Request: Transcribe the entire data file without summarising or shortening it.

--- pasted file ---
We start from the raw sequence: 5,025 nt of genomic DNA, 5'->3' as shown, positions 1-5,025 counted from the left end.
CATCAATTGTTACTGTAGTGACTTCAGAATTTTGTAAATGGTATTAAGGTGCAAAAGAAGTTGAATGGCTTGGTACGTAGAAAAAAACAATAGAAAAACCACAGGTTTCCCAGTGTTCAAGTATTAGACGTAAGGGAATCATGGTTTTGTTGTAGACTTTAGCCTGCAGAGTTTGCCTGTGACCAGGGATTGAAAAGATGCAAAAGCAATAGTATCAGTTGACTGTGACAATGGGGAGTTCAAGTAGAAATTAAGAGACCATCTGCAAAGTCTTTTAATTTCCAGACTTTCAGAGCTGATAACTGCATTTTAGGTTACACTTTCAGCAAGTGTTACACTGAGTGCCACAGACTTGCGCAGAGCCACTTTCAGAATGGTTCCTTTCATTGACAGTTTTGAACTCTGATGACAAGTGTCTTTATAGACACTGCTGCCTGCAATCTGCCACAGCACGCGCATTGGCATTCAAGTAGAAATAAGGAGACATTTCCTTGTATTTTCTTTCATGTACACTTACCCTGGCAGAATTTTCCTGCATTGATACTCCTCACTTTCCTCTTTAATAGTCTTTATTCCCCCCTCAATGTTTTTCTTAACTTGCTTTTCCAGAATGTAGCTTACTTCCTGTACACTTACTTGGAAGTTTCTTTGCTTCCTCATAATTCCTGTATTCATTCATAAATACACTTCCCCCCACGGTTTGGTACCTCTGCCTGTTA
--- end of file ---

We start from the raw sequence: 5,025 nt of genomic DNA, 5'->3' as shown, positions 1-5,025 counted from the left end.
CATCAATTGTTACTGTAGTGACTTCAGAATTTTGTAAATGGTATTAAGGTGCAAAAGAAGTTGAATGGCTTGGTACGTAGAAAAAAACAATAGAAAAACCACAGGTTTCCCAGTGTTCAAGTATTAGACGTAAGGGAATCATGGTTTTGTTGTAGACTTTAGCCTGCAGAGTTTGCCTGTGACCAGGGATTGAAAAGATGCAAAAGCAATAGTATCAGTTGACTGTGACAATGGGGAGTTCAAGTAGAAATTAAGAGACCATCTGCAAAGTCTTTTAATTTCCAGACTTTCAGAGCTGATAACTGCATTTTAGGTTACACTTTCAGCAAGTGTTACACTGAGTGCCACAGACTTGCGCAGAGCCACTTTCAGAATGGTTCCTTTCATTGACAGTTTTGAACTCTGATGACAAGTGTCTTTATAGACACTGCTGCCTGCAATCTGCCACAGCACGCGCATTGGCATTCAAGTAGAAATAAGGAGACATTTCCTTGTATTTTCTTTCATGTACACTTACCCTGGCAGAATTTTCCTGCATTGATACTCCTCACTTTCCTCTTTAATAGTCTTTATTCCCCCCTCAATGTTTTTCTTAACTTGCTTTTCCAGAATGTAGCTTACTTCCTGTACACTTACTTGGAAGTTTCTTTGCTTCCTCATAATTCCTGTATTCATTCATAAATACACTTCCCCCCACGGTTTGGTACCTCTGCCTGTTA